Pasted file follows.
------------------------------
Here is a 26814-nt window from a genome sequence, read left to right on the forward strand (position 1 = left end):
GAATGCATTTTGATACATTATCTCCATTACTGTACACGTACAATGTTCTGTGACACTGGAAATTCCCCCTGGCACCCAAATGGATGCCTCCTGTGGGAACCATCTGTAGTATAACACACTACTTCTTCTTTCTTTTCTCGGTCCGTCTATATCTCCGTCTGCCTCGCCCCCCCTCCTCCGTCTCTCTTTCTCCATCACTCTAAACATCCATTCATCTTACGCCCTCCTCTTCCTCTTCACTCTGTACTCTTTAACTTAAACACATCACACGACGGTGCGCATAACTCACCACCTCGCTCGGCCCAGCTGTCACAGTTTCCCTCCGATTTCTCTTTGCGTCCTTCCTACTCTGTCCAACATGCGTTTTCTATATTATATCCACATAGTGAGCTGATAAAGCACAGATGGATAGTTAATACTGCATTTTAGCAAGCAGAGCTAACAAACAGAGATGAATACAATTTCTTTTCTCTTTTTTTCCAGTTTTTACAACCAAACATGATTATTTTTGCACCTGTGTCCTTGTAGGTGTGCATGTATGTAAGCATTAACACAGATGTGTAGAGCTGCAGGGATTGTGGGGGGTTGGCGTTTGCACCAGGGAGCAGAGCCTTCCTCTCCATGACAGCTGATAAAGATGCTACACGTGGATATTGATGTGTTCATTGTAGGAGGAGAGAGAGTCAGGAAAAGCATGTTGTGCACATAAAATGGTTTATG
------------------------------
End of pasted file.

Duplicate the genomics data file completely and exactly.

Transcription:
Here is a 26814-nt window from a genome sequence, read left to right on the forward strand (position 1 = left end):
GAATGCATTTTGATACATTATCTCCATTACTGTACACGTACAATGTTCTGTGACACTGGAAATTCCCCCTGGCACCCAAATGGATGCCTCCTGTGGGAACCATCTGTAGTATAACACACTACTTCTTCTTTCTTTTCTCGGTCCGTCTATATCTCCGTCTGCCTCGCCCCCCCTCCTCCGTCTCTCTTTCTCCATCACTCTAAACATCCATTCATCTTACGCCCTCCTCTTCCTCTTCACTCTGTACTCTTTAACTTAAACACATCACACGACGGTGCGCATAACTCACCACCTCGCTCGGCCCAGCTGTCACAGTTTCCCTCCGATTTCTCTTTGCGTCCTTCCTACTCTGTCCAACATGCGTTTTCTATATTATATCCACATAGTGAGCTGATAAAGCACAGATGGATAGTTAATACTGCATTTTAGCAAGCAGAGCTAACAAACAGAGATGAATACAATTTCTTTTCTCTTTTTTTCCAGTTTTTACAACCAAACATGATTATTTTTGCACCTGTGTCCTTGTAGGTGTGCATGTATGTAAGCATTAACACAGATGTGTAGAGCTGCAGGGATTGTGGGGGGTTGGCGTTTGCACCAGGGAGCAGAGCCTTCCTCTCCATGACAGCTGATAAAGATGCTACACGTGGATATTGATGTGTTCATTGTAGGAGGAGAGAGAGTCAGGAAAAGCATGTTGTGCACATAAAATGGTTTATG